To start with – the first fossil record of whale falls was reported not very long after the first modern whale falls were reported. Squires et al. (1991) reported on Oligocene cetaceans  preserved with chemautotrophic mollusks, which were closely related to mollusks already known from cold seeps. Subsequently, a number of other fossil whale fall assemblages were reported (Goedert et al., 1995; Amano and Little, 2005; Pyenson and Haasl, 2007).

In February 2010, some borings were reported from Miocene baleen whale bones from Spain; they were cylindrical, up to 5cm deep and 1-3mm across, with numerous teardrop-shaped lobes internally. These were interpreted by the authors to represent Osedax worm borings (Muniz et al., 2010). Furthermore, the authors were able to name a new ichnospecies – trace fossils are given Linnean binomial names in ichnotaxonomy, a parataxonomic system. They named the trace fossil Trypanites ionasi; other ichnospecies of Trypanites are borings in hard substrates.

Traces of Trypanites ionasi, from the Miocene of Spain. From Muniz et al. 2010.

Reconstruction of Osedax happily producing Trypanites ionasi traces in bone. From Muniz et al. 2010.

A few months later, in April – Steffen Kiel, Jim Goedert, and colleagues reported on possible Osedax traces in Oligocene cetacean bones from the Olympic Peninsula. More importantly, they also reported on what exactly modern Osedax borings actually look like – data which had not yet been published in the whale fall literature yet. The borings that Kiel et al. (2010) reported on from modern and fossil whale bones had tiny boreholes in the cortical bone surface, and the cortical bone was bioeroded into large coalesced galleries underneath the exterior bone surface. Where the borings coalesced, only the outermost layer of bone was left as a thin veneer. In life, the stalks exit the bone through the tiny boreholes, and the “roots” occupy the bioeroded galleries. The modern and fossil traces were analyzed by CT scans, used to construct 3d models of the borings.

Bona fide fossil Osedax traces in Oligocene whale bones from Washington State, from Kiel et al. (2010); compare these with those from Muniz et al. (2010), above.

Oddly enough, these borings don’t really resemble those reported by Muniz et al. (2010) – at all. It is certainly feasible that those reported by Muniz et al. are some other species of Osedax, and we only have a few examples of published modern Osedax traces. However, the fact that Oligocene and modern traces are nearly identical suggests that there is some degree of conservatism in boring shape. So, who really knows what made the traces in the Spanish whale bones. It’s understandable, as the authors of that study didn’t report on what modern Osedax traces look like – a necessary stepping stone for interpreting fossil remains. As an aside, one of the authors of that study – Raul Esperante – is a well known young-earth creationist from Loma Linda Univerisity in southern California who has published a series of articles on whale taphonomy.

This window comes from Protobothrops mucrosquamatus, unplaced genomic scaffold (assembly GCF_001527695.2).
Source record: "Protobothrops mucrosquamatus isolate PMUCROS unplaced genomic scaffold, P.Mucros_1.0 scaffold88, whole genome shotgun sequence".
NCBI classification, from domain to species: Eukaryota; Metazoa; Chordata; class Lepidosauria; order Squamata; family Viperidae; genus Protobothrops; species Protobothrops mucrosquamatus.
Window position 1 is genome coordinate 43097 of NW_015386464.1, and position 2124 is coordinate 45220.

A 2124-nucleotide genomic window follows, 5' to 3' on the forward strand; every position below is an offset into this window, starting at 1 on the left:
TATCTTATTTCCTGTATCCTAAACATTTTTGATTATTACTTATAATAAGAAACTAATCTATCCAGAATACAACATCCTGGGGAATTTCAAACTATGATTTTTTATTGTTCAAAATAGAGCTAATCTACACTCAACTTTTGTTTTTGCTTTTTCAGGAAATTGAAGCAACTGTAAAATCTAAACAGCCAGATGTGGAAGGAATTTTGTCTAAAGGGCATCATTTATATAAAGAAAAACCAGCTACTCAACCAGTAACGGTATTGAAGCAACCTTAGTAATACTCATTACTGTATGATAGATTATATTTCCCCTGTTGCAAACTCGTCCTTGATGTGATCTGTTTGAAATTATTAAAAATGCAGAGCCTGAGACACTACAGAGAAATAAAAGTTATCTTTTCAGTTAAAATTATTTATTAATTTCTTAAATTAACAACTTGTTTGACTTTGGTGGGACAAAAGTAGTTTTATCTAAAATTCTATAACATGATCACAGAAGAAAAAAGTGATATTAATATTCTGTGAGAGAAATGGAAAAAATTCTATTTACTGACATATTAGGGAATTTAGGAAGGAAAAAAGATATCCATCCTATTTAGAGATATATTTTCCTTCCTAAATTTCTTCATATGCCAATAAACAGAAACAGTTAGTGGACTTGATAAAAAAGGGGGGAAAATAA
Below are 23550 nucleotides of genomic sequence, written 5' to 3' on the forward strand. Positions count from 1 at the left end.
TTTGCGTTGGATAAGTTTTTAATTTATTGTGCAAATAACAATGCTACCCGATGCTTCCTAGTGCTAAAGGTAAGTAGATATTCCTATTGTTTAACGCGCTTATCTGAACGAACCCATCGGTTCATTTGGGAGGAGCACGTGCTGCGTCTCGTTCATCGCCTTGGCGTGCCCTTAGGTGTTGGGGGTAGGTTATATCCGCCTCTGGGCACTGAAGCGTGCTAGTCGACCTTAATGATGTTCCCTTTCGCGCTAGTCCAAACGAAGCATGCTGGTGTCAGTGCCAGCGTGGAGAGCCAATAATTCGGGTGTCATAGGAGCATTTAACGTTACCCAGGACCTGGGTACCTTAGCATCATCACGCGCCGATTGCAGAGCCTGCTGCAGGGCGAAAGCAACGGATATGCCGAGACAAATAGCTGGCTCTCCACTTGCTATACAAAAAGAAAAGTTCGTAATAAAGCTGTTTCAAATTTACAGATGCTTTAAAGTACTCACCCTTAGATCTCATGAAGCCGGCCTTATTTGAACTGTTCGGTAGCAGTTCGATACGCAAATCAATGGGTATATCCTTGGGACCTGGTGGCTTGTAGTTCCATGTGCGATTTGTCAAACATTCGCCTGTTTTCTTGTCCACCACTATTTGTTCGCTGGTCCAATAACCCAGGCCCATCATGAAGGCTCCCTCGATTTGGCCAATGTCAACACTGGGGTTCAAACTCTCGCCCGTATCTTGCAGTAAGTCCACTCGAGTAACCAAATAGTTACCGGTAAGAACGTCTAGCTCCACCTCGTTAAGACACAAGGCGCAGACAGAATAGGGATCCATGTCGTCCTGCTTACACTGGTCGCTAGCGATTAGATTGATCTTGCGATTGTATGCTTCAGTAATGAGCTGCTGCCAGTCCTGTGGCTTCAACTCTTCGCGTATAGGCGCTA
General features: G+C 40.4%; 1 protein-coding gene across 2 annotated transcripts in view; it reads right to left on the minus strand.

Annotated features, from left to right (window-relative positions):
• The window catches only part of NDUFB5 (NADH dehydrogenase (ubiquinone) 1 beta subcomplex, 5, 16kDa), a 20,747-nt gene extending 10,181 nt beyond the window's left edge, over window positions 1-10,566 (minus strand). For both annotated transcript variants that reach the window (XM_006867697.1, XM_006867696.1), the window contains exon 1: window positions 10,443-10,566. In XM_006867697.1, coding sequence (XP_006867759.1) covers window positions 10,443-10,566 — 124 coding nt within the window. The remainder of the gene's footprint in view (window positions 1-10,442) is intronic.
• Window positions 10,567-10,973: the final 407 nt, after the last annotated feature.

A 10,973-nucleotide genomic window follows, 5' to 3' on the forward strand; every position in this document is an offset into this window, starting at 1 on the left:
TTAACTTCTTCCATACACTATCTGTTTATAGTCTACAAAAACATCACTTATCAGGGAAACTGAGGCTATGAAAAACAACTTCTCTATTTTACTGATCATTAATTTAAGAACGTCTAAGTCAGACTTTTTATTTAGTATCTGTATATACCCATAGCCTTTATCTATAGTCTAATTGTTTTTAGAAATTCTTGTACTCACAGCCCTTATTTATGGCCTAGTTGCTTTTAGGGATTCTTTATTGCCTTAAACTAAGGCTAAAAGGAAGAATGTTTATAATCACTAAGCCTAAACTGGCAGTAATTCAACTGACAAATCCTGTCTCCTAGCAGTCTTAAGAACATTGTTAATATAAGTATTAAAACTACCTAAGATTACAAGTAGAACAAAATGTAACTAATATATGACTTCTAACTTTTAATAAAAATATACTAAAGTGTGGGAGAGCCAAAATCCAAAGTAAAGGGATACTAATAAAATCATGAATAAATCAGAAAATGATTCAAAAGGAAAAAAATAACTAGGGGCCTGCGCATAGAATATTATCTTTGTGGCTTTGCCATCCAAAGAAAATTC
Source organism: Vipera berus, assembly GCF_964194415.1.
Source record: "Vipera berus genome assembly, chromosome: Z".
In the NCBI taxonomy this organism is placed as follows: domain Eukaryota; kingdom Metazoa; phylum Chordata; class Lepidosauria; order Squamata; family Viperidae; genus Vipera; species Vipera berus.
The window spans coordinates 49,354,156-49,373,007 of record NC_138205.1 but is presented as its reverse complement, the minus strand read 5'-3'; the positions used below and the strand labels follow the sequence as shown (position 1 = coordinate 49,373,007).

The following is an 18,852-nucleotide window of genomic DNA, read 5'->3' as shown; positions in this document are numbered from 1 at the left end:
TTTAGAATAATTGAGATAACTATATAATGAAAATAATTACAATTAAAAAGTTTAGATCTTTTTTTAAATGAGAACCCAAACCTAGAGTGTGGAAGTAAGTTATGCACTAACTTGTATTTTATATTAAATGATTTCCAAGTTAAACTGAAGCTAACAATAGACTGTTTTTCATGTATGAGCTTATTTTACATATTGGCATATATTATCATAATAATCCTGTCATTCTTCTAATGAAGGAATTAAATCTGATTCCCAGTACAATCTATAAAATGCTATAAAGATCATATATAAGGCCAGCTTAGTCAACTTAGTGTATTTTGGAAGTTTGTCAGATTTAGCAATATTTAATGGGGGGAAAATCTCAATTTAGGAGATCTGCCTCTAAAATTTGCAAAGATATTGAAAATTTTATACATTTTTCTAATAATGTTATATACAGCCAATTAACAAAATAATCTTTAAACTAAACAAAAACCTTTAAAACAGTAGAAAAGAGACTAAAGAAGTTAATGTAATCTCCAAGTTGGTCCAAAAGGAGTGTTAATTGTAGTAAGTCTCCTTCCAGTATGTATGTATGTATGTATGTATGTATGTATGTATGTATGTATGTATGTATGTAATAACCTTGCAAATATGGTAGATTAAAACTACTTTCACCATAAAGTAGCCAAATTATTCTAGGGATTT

Finally, examples of Osedax traces from a modern bone: from Higgs et al. (2010).

More examples of modern Osedax traces, from Higgs et al. (2011).

More work on modern Osedax traces was published by Higgs et al. (2010). They also used CT scans to construct 3d models of the borings, and reported borings that were roughly similar to that reported by Kiel et al. (2010). Higgs et al. (2010) further found that the borings were mostly restricted to dense cortical bone, generally avoiding lipid-rich cancellous zones. Apparently some isotopic evidence suggests that Osedax synthesizes collagen rather than lipids, although other studies have documented Osedax in Japanese waters that subsist on blubber and spermaceti (Higgs et al. 2010 – references therein).

The (awesome) t-shirt Nick Higgs wore to SVP in 2009. The few marine vertebrate taphonomists at SVP - myself included - found this guy pretty damn quick. 
I met Nick Higgs at the 2009 SVP meeting in Bristol, UK – I was chatting with my friend and colleague Laura Vietti (Macalester College/University of Michigan), who is also focused on marine vertebrate taphonomy – and this British guy about our age came up to us, literally wearing a T-shirt he had made which said “bone eating worms” with a picture of Osedax infested whale bone on the back, and text saying “Lets talk: whale taphonomy!” Needless to say, he found Laura and myself really darn quick. Nick has subsequently invited us both to co-write a review paper on marine vertebrate taphonomy, which is an exciting opportunity to say the least.
 A beaked whale radius from the Pliocene of Tuscany, Italy, with numerous Osedax traces and pockmarks. From Higgs et al. (2011).

 Osspecus tuscia traces from the Pliocene beaked whale bone. From Higgs et al. (2011).